“We’re quite unique: 35 per cent of our expenditures are on staff, while 65 per cent is on things. That ratio is usually totally reversed,” he said.
Ms. Forand said that “a good foundation is now in place” at the department due to the past year’s work.
Still, “SSC has much more to do to realize all the objectives the government has set for us,” she said.
While the department works on modernizing the government’s major systems it must also “keep the IT lights on for some 2,100 mission-critical
systems” she said.
“Government runs on IT infrastructure. If the IT infrastructure doesn’t work, the government doesn’t work,” said Ms. Forand in a keynote speech
to GTEC Nov. 7.
SSC must now provide tech support to the 43 departments, in many cases on a 24-seven basis. It is also working on improving the systems it
“When I say SSC is providing continuity in operations, I certainly don’t mean the status quo,” said Ms. Forand.
3. 11/13/12 Shared Services Canada says it’s modernizing government, saving millions of dollars | hilltimes.com
When SSC was created it also took responsibility for about 750 in-progress IT projects from the individual departments. With SSC’s whole of
government approach, some were consolidated while others were cancelled outright.
“There were several places where they might have five videoconferencing projects all going on at the same time. Five different suppliers, five
different ways of going about it, five different project management teams. We’ve be able to consolidate some of those projects,” said Ms. Forand.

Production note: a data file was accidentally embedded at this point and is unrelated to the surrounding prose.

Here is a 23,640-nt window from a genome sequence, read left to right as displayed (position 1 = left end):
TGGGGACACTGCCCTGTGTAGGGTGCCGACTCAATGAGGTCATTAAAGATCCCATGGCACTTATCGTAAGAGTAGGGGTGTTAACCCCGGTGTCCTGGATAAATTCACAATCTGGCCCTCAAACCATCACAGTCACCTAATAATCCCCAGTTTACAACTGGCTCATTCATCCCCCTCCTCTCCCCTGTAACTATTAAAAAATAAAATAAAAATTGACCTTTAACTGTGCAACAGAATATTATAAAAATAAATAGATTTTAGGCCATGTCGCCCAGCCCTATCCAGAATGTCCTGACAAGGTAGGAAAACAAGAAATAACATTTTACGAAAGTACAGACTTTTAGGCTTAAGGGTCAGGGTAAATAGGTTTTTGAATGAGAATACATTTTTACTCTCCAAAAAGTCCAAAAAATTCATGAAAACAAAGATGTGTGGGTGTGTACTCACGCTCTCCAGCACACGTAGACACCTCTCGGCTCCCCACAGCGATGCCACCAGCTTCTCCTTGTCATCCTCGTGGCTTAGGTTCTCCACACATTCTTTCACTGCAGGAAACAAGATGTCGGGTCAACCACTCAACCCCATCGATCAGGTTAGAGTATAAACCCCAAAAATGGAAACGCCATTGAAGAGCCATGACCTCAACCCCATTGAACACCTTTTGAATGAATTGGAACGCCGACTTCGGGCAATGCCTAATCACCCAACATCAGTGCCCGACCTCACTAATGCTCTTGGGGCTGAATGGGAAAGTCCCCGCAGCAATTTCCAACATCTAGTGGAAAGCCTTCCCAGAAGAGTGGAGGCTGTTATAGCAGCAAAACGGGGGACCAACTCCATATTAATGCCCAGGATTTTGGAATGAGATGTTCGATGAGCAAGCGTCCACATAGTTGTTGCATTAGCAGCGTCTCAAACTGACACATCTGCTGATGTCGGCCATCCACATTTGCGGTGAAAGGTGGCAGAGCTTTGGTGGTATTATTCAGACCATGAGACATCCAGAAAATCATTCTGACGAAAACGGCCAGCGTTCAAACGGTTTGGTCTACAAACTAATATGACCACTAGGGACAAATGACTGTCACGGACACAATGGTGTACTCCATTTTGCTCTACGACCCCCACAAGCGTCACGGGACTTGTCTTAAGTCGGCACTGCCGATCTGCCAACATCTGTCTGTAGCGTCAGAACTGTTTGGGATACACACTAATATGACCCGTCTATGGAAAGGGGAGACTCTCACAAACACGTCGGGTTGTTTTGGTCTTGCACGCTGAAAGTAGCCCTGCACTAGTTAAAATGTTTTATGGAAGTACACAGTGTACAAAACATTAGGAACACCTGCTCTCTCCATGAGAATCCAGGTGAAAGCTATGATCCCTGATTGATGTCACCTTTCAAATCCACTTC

Mr. Chénier said that departments are encouraged to work together on similar IT project proposals, and that more and more, that is happening.
“I’ve seen more and more clustering of demand on the business side, and trust me, that is a huge help,” he said.
But SSC wants to continue to have healthy competition between its potential suppliers.
“I wouldn’t want the committee to think that we are going to end up with one big huge contract for everything that we buy, or even in each
category. We are going to want to continue to have a diversity of suppliers to make sure that we have a good competition,” Ms. Forand told MPs
Dealing with IT across the entire government is requiring a culture shift, noted a number of bureaucrats.
Kevin Radford, SSC’s senior assistant deputy minister of operations, cited the way IT managers handled a recent cyber attack from the hacktivist
group Anonymous as an example of this new thinking.
Over the past two weeks, the government has been under a denial of service attack from Anonymous. The attack works by overloading a particular
website with access requests to the point where it can’t serve its actual users.
To handle the attack, for the first time, information protection groups in each department worked together and communicated what was going
“Every morning at eight o’clock they all get on the phone and they have a chat on what’s happening. Every four hours they get together and they
put a report out to program leads saying, ‘This is what’s happening,’” Mr. Radford said.
“There is really good collaboration on that particular front,” he said.
In the future SSC plans on consolidating the individual response groups into a single centre, said Mr. Westcott.